The deck is one-piece molding with balsa core in the horizontal surfaces, and hardware is backed with both aluminum and Coremat for strength in the attachment points.
The hull-to-deck joint is standard, with an inward-turning hull flange on which the deck is set. Stainless bolts run through the joint and through an aluminum toerail that covers the joint. The whole stem fitting as well as the corner pieces for the toerail are the heavy aluminum castings that are traditional on C&C boats, but it is interesting that C&C used plastic moldings for the stanchion bases on the 33.
When new, the Mark II’s had good quality gelcoat and generally fair hulls. But if you’re considering buying a used one, be sure to look for signs of stress cracking or crazing as most of these have been raced a lot—some quite hard—over the last 25 years. Our reviewer examined one, built in 1988, that had only minor crazing and a surprisingly good quality deck, but the owner explained it had not been actively raced in the past.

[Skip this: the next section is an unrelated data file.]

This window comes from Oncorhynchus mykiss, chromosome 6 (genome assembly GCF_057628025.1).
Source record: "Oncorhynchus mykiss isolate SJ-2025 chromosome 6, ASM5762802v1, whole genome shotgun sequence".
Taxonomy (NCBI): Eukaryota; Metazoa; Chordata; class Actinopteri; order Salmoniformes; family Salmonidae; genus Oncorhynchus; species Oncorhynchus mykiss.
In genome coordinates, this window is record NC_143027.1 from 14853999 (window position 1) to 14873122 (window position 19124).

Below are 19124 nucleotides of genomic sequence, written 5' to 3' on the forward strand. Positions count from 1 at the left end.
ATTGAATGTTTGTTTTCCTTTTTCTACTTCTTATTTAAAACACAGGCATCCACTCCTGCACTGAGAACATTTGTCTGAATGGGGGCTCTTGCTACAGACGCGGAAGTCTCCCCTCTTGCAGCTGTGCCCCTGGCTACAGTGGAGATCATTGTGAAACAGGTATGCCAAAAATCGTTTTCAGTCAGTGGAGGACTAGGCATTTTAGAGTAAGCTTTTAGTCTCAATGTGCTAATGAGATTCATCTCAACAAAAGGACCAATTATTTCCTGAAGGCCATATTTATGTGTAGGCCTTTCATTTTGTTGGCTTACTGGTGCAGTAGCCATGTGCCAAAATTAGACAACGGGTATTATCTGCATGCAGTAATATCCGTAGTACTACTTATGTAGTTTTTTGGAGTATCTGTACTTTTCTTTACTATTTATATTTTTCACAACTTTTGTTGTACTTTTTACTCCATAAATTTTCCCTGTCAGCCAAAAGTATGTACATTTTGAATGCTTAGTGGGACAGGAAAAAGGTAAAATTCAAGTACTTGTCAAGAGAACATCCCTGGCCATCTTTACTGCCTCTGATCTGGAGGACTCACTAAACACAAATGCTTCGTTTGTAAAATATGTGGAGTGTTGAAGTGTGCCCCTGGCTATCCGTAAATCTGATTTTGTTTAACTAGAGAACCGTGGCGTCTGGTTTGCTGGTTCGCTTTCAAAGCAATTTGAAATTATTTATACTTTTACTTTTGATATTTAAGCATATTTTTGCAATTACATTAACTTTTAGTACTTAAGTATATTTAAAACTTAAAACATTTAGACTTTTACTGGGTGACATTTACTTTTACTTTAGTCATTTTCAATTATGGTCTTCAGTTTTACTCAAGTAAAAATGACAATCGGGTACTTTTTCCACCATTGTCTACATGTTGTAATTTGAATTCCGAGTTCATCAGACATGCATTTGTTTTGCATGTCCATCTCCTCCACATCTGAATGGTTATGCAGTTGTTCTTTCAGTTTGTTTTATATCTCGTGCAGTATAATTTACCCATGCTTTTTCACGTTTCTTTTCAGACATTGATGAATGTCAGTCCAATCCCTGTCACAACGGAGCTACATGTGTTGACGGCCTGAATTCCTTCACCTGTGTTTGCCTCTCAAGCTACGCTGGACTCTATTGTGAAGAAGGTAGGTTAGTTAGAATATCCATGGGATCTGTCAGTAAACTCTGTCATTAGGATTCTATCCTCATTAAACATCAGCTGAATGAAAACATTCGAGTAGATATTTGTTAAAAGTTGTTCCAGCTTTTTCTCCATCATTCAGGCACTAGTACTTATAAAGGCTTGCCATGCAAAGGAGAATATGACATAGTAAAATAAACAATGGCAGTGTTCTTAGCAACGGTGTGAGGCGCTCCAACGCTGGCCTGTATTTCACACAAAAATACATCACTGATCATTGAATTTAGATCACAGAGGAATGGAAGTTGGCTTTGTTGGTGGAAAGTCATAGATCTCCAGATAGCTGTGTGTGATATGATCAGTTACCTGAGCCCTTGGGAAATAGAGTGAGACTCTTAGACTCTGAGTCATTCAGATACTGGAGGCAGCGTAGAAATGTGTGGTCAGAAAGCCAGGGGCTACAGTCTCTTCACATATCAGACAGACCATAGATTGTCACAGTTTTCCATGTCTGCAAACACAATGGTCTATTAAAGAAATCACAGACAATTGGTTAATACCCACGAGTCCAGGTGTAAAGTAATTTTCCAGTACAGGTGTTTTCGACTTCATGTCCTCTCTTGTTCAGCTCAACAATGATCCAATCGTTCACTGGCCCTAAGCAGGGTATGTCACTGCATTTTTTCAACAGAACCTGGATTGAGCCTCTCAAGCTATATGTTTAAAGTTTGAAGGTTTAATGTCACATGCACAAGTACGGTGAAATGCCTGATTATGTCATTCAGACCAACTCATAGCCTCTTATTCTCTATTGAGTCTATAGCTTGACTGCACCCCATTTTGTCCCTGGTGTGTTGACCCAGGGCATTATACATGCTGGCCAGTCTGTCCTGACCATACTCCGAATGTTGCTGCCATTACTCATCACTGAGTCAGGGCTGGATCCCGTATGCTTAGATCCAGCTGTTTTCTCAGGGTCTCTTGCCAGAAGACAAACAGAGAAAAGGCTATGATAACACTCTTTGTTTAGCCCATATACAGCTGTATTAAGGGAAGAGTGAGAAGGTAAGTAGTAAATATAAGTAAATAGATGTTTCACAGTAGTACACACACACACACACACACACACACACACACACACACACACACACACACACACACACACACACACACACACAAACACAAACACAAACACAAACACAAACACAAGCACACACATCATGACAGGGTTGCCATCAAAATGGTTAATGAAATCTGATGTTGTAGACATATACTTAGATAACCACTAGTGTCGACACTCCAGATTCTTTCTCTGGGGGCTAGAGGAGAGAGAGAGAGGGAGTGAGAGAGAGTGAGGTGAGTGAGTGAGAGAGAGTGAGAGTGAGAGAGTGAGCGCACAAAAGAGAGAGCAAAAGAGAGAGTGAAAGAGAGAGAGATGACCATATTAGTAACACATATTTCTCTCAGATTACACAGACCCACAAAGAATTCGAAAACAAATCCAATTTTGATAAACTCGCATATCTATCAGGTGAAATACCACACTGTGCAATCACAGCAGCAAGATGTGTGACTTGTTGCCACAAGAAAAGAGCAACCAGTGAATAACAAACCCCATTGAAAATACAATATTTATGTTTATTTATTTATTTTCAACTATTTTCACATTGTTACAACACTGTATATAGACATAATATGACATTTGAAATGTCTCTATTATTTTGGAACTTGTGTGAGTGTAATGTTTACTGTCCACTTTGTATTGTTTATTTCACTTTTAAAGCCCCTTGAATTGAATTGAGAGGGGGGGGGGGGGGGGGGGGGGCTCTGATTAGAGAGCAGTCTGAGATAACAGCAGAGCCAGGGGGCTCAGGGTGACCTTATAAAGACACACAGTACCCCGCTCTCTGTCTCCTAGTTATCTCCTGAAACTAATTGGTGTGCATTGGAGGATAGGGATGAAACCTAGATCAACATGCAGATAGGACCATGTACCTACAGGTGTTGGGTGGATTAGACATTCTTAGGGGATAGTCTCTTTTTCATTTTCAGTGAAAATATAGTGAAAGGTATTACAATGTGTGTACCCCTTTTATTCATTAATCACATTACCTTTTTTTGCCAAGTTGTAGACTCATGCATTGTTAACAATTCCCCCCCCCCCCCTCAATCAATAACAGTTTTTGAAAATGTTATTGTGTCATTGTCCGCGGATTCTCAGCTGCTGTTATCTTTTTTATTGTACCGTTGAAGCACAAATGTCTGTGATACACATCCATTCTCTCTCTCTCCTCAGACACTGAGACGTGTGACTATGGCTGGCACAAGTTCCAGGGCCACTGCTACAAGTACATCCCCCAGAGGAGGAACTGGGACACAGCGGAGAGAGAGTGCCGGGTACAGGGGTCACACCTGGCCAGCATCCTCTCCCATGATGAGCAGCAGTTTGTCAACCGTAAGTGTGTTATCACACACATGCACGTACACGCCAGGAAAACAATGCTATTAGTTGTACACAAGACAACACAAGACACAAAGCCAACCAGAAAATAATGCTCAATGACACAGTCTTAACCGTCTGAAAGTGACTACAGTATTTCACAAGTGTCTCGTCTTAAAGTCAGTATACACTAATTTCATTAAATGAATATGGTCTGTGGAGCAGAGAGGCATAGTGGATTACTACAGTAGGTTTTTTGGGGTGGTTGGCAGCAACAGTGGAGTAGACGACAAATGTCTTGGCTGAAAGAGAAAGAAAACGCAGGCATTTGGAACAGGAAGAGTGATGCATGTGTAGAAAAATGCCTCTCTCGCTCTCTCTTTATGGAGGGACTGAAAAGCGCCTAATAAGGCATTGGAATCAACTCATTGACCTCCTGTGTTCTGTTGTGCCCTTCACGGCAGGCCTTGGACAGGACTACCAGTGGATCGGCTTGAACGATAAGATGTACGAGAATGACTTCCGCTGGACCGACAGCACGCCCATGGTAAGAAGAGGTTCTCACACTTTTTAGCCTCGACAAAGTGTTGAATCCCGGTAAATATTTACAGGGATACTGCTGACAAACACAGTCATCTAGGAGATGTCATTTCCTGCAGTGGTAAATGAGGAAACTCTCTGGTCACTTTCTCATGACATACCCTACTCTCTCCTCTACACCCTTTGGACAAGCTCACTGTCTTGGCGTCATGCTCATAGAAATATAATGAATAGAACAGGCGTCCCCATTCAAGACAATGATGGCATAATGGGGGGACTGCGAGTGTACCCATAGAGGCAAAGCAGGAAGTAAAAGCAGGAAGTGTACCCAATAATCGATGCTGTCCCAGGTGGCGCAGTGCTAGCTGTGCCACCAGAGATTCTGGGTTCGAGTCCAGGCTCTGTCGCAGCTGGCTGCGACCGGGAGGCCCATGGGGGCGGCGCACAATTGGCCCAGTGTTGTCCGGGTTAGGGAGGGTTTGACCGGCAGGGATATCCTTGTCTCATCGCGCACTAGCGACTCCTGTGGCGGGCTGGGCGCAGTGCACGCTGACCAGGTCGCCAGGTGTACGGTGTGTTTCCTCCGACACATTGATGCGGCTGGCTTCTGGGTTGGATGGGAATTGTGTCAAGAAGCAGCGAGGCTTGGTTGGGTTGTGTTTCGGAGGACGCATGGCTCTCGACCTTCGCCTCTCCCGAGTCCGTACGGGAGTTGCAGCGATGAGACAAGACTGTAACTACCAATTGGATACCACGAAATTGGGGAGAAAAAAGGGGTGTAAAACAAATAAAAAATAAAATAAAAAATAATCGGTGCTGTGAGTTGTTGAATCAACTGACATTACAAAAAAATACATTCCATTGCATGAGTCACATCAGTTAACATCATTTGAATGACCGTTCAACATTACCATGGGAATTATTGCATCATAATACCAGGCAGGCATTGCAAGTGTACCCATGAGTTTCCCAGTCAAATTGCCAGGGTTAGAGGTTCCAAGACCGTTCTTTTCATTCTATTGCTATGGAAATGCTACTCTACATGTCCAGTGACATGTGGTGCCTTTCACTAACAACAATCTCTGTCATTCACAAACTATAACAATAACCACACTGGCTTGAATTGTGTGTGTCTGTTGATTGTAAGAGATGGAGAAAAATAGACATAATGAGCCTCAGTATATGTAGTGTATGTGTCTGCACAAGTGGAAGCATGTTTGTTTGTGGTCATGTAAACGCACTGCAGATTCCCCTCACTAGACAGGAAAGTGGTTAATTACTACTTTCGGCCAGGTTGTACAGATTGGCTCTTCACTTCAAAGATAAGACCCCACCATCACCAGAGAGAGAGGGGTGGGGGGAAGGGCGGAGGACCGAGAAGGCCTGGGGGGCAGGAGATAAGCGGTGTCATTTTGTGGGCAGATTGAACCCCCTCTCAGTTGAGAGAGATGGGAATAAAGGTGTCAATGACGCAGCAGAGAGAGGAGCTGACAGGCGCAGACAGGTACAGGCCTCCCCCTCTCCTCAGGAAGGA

The standard fin keel (6-foot, 4-inch draft) is external lead, bolted to a stub on the hull. The centerboard option is unusual in that it is a fiberglass molding with some lead inside, and the board is fitted entirely inside a shallow keel (4-foot, 4-inch draft) fitted to the hull.
The fiberglass board is lighter (for lifting) and quieter than a more common steel board, which tends to bang around in the centerboard trunk. The fiberglass molding also makes for a better-shaped and fairer fin for upwind work. The lifting cable is housed inside the keel, so it presents no drag and makes no noise at speed. The cable passes through the cabin and is housed in a stainless-steel tube, which also supports the cabin table, and is led to a stopper and winch on the aft end of the cabin house.